GWAS of the electrocardiographic QT interval in Hispanics/Latinos generalizes previously identified loci and identifies population-specific signals.

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GWAS of the electrocardiographic QT interval in Hispanics/Latinos generalizes previously identified loci and identifies population-specific signals.

Sci Rep. 2017 12 06;7(1):17075

Authors: Méndez-Giráldez R, Gogarten SM, Below JE, Yao J, Seyerle AA, Highland HM, Kooperberg C, Soliman EZ, Rotter JI, Kerr KF, Ryckman KK, Taylor KD, Petty LE, Shah SJ, Conomos MP, Sotoodehnia N, Cheng S, Heckbert SR, Sofer T, Guo X, Whitsel EA, Lin HJ, Hanis CL, Laurie CC, Avery CL

Abstract
QT interval prolongation is a heritable risk factor for ventricular arrhythmias and can predispose to sudden death. Most genome-wide association studies (GWAS) of QT were performed in European ancestral populations, leaving other groups uncharacterized. Herein we present the first QT GWAS of Hispanic/Latinos using data on 15,997 participants from four studies. Study-specific summary results of the association between 1000 Genomes Project (1000G) imputed SNPs and electrocardiographically measured QT were combined using fixed-effects meta-analysis. We identified 41 genome-wide significant SNPs that mapped to 13 previously identified QT loci. Conditional analyses distinguished six secondary signals at NOS1AP (n = 2), ATP1B1 (n = 2), SCN5A (n = 1), and KCNQ1 (n = 1). Comparison of linkage disequilibrium patterns between the 13 lead SNPs and six secondary signals with previously reported index SNPs in 1000G super populations suggested that the SCN5A and KCNE1 lead SNPs were potentially novel and population-specific. Finally, of the 42 suggestively associated loci, AJAP1 was suggestively associated with QT in a prior East Asian GWAS; in contrast BVES and CAP2 murine knockouts caused cardiac conduction defects. Our results indicate that whereas the same loci influence QT across populations, population-specific variation exists, motivating future trans-ethnic and ancestrally diverse QT GWAS.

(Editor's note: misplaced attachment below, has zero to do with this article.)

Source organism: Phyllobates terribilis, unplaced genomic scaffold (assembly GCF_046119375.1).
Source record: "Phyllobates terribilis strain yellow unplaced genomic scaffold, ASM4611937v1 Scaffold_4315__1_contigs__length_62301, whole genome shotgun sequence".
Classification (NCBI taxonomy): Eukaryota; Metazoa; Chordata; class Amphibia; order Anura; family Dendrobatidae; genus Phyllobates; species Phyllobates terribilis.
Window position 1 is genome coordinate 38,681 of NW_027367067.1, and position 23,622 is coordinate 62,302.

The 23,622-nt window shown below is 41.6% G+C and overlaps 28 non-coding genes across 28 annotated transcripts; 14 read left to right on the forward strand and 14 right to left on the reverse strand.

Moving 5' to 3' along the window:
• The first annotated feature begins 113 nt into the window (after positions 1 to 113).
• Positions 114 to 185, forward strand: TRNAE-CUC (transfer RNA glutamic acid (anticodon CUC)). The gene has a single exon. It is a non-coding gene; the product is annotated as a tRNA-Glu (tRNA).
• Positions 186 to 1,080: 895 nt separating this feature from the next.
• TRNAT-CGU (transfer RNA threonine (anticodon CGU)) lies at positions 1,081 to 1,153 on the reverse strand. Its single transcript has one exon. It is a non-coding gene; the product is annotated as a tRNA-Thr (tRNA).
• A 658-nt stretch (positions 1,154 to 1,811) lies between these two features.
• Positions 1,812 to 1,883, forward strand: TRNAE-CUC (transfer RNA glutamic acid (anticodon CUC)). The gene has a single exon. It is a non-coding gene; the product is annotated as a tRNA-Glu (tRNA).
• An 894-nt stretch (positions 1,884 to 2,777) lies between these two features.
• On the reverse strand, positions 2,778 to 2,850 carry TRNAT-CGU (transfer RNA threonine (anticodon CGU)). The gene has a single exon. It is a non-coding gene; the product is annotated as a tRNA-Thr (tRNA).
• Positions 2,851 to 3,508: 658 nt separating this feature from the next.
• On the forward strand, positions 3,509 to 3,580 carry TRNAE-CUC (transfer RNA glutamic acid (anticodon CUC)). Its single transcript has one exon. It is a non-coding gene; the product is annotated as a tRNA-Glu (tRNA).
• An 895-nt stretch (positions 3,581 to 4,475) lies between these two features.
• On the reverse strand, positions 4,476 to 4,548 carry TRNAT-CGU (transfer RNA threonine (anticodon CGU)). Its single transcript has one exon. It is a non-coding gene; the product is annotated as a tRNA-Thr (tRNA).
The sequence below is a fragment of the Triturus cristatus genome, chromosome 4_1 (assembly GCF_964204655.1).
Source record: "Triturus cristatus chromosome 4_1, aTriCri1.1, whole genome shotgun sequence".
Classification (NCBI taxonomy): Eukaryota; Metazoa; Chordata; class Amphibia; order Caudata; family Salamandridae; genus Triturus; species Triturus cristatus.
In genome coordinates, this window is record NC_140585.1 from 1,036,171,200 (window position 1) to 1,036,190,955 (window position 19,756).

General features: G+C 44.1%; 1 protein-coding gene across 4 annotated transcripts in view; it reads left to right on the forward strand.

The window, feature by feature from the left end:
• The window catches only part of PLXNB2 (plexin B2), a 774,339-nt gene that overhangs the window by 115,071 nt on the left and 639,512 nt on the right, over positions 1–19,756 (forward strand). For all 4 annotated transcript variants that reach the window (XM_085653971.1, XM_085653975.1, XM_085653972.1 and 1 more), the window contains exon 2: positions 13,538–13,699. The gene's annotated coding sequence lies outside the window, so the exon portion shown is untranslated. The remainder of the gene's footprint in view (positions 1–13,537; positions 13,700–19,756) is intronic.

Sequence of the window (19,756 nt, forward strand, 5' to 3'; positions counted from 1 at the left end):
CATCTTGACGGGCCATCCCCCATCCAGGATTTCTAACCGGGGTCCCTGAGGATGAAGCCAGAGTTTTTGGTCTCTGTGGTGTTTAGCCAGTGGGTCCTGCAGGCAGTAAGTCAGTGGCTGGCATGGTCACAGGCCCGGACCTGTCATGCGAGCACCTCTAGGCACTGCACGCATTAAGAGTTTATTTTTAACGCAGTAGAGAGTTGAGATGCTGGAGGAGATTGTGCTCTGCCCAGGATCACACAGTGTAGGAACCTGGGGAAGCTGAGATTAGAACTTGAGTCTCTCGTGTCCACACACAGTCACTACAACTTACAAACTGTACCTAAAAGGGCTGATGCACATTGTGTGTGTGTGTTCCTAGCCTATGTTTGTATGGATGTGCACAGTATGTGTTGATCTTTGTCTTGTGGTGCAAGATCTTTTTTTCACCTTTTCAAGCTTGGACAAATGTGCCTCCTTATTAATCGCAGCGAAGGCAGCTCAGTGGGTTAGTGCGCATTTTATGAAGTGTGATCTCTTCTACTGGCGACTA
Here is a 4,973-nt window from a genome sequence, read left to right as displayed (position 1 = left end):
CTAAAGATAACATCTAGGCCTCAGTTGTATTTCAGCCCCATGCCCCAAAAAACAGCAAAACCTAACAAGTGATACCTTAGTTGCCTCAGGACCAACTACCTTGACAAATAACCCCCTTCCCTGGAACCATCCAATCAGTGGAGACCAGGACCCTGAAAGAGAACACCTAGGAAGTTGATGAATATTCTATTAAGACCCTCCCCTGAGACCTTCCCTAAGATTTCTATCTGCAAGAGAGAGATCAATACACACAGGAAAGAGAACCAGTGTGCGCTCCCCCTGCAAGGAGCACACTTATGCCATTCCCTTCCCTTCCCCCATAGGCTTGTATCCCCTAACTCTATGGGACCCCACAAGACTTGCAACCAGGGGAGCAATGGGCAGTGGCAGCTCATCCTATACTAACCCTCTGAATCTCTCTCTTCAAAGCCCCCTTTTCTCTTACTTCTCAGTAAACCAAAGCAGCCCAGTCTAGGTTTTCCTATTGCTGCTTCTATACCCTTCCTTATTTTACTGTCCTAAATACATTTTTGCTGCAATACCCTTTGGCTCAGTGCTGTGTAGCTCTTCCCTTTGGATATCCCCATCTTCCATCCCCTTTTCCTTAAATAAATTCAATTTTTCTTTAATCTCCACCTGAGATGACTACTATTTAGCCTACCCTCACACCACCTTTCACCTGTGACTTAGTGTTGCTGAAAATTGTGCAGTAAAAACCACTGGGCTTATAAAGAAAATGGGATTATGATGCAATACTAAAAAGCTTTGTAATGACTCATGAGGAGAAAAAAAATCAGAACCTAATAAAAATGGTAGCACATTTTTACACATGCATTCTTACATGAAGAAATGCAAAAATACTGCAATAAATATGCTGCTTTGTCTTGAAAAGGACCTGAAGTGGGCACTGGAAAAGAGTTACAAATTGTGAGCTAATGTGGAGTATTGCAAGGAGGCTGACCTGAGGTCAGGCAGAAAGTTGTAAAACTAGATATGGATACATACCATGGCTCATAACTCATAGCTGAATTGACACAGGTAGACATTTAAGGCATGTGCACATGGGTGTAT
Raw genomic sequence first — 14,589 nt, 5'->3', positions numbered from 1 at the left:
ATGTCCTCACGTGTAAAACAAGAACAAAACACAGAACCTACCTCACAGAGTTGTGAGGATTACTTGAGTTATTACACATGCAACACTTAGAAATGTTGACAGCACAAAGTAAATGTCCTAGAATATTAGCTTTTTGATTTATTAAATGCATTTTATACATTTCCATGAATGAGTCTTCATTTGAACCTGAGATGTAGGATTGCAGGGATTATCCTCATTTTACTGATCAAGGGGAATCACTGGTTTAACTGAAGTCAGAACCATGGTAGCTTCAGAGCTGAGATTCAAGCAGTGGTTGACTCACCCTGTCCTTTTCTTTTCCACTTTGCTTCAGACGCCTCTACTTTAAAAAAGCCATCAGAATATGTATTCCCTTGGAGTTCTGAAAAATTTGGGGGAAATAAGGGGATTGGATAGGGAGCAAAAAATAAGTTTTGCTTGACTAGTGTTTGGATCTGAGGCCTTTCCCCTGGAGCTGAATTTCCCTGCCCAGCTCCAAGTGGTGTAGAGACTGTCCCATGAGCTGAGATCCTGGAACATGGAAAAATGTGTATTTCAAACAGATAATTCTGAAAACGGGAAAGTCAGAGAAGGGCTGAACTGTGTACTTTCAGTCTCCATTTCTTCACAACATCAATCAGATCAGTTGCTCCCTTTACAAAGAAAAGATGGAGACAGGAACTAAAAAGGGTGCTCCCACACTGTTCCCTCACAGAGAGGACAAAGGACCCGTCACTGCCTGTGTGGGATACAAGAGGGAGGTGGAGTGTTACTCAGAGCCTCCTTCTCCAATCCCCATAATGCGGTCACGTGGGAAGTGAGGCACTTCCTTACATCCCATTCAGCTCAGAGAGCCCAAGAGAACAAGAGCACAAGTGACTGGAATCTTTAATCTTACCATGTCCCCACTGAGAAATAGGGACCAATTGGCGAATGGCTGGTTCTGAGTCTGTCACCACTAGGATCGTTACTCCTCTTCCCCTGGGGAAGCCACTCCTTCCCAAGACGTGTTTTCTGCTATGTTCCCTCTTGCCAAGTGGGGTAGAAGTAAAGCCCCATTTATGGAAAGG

PMID: 29213071 [PubMed – indexed for MEDLINE]